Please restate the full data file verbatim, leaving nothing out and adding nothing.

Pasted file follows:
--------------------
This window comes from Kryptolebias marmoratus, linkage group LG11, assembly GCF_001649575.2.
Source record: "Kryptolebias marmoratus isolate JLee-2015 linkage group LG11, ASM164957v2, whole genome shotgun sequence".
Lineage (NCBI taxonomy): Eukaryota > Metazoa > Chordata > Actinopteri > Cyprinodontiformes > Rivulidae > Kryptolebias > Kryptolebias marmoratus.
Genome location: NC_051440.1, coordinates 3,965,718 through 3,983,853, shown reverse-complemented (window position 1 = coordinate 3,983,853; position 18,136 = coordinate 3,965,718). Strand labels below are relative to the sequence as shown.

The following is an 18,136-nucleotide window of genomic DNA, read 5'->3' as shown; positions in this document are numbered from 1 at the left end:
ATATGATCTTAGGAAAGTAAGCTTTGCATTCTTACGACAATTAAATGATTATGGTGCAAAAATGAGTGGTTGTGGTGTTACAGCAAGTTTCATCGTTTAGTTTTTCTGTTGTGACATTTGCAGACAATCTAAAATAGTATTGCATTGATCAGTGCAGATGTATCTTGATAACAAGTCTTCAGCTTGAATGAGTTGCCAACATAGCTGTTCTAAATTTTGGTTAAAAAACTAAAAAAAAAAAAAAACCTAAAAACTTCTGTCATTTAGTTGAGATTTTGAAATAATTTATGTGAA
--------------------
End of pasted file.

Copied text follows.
This window comes from Kryptolebias marmoratus, linkage group LG11, assembly GCF_001649575.2.
Source record: "Kryptolebias marmoratus isolate JLee-2015 linkage group LG11, ASM164957v2, whole genome shotgun sequence".
Lineage (NCBI taxonomy): Eukaryota > Metazoa > Chordata > Actinopteri > Cyprinodontiformes > Rivulidae > Kryptolebias > Kryptolebias marmoratus.
Genome location: NC_051440.1, coordinates 3,965,718 through 3,983,853, shown reverse-complemented (window position 1 = coordinate 3,983,853; position 18,136 = coordinate 3,965,718). Strand labels below are relative to the sequence as shown.

The following is an 18,136-nucleotide window of genomic DNA, read 5'->3' as shown; positions in this document are numbered from 1 at the left end:
ATATGATCTTAGGAAAGTAAGCTTTGCATTCTTACGACAATTAAATGATTATGGTGCAAAAATGAGTGGTTGTGGTGTTACAGCAAGTTTCATCGTTTAGTTTTTCTGTTGTGACATTTGCAGACAATCTAAAATAGTATTGCATTGATCAGTGCAGATGTATCTTGATAACAAGTCTTCAGCTTGAATGAGTTGCCAACATAGCTGTTCTAAATTTTGGTTAAAAAACTAAAAAAAAAAAAAAACCTAAAAACTTCTGTCATTTAGTTGAGATTTTGAAATAATTTATGTGAA